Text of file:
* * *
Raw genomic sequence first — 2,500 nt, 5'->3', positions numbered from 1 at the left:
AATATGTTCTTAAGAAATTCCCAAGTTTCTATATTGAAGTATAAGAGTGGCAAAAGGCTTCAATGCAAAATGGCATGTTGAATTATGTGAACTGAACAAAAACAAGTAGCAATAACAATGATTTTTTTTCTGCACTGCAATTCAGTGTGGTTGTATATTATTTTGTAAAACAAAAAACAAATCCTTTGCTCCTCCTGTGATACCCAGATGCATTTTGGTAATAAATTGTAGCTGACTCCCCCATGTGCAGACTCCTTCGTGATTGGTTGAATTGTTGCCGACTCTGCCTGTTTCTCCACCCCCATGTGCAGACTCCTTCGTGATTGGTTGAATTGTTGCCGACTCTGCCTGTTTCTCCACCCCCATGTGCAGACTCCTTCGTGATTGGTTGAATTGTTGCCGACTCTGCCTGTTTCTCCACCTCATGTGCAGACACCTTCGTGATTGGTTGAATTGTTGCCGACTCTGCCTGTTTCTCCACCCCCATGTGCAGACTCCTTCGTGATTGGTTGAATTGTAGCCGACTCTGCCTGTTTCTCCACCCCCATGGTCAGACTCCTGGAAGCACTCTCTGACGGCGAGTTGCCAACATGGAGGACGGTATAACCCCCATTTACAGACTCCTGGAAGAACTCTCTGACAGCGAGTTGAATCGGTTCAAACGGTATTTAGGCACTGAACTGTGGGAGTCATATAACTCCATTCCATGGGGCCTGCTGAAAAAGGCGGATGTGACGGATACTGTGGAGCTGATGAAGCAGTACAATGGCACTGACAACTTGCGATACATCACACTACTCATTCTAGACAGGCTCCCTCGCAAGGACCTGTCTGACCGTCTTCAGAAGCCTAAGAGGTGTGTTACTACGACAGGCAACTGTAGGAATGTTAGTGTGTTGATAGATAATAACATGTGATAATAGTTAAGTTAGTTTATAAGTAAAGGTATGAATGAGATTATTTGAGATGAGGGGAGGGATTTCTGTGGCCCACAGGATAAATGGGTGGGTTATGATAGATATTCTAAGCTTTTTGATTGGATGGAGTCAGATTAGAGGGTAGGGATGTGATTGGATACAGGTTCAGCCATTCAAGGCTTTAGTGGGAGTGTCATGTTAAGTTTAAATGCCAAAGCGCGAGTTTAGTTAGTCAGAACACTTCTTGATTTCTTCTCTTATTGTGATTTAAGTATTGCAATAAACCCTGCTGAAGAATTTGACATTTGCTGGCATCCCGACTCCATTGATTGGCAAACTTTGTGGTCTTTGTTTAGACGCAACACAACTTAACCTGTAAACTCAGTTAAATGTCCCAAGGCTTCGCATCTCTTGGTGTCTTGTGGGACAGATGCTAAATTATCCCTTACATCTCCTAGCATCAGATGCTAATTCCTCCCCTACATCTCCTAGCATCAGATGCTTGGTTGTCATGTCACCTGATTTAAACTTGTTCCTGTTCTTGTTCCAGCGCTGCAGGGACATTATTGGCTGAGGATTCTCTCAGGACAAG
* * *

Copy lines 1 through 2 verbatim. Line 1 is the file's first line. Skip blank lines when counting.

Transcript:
Raw genomic sequence first — 2,500 nt, 5'->3', positions numbered from 1 at the left:
AATATGTTCTTAAGAAATTCCCAAGTTTCTATATTGAAGTATAAGAGTGGCAAAAGGCTTCAATGCAAAATGGCATGTTGAATTATGTGAACTGAACAAAAACAAGTAGCAATAACAATGATTTTTTTTCTGCACTGCAATTCAGTGTGGTTGTATATTATTTTGTAAAACAAAAAACAAATCCTTTGCTCCTCCTGTGATACCCAGATGCATTTTGGTAATAAATTGTAGCTGACTCCCCCATGTGCAGACTCCTTCGTGATTGGTTGAATTGTTGCCGACTCTGCCTGTTTCTCCACCCCCATGTGCAGACTCCTTCGTGATTGGTTGAATTGTTGCCGACTCTGCCTGTTTCTCCACCCCCATGTGCAGACTCCTTCGTGATTGGTTGAATTGTTGCCGACTCTGCCTGTTTCTCCACCTCATGTGCAGACACCTTCGTGATTGGTTGAATTGTTGCCGACTCTGCCTGTTTCTCCACCCCCATGTGCAGACTCCTTCGTGATTGGTTGAATTGTAGCCGACTCTGCCTGTTTCTCCACCCCCATGGTCAGACTCCTGGAAGCACTCTCTGACGGCGAGTTGCCAACATGGAGGACGGTATAACCCCCATTTACAGACTCCTGGAAGAACTCTCTGACAGCGAGTTGAATCGGTTCAAACGGTATTTAGGCACTGAACTGTGGGAGTCATATAACTCCATTCCATGGGGCCTGCTGAAAAAGGCGGATGTGACGGATACTGTGGAGCTGATGAAGCAGTACAATGGCACTGACAACTTGCGATACATCACACTACTCATTCTAGACAGGCTCCCTCGCAAGGACCTGTCTGACCGTCTTCAGAAGCCTAAGAGGTGTGTTACTACGACAGGCAACTGTAGGAATGTTAGTGTGTTGATAGATAATAACATGTGATAATAGTTAAGTTAGTTTATAAGTAAAGGTATGAATGAGATTATTTGAGATGAGGGGAGGGATTTCTGTGGCCCACAGGATAAATGGGTGGGTTATGATAGATATTCTAAGCTTTTTGATTGGATGGAGTCAGATTAGAGGGTAGGGATGTGATTGGATACAGGTTCAGCCATTCAAGGCTTTAGTGGGAGTGTCATGTTAAGTTTAAATGCCAAAGCGCGAGTTTAGTTAGTCAGAACACTTCTTGATTTCTTCTCTTATTGTGATTTAAGTATTGCAATAAACCCTGCTGAAGAATTTGACATTTGCTGGCATCCCGACTCCATTGATTGGCAAACTTTGTGGTCTTTGTTTAGACGCAACACAACTTAACCTGTAAACTCAGTTAAATGTCCCAAGGCTTCGCATCTCTTGGTGTCTTGTGGGACAGATGCTAAATTATCCCTTACATCTCCTAGCATCAGATGCTAATTCCTCCCCTACATCTCCTAGCATCAGATGCTTGGTTGTCATGTCACCTGATTTAAACTTGTTCCTGTTCTTGTTCCAGCGCTGCAGGGACATTATTGGCTGAGGATTCTCTCAGGACAAG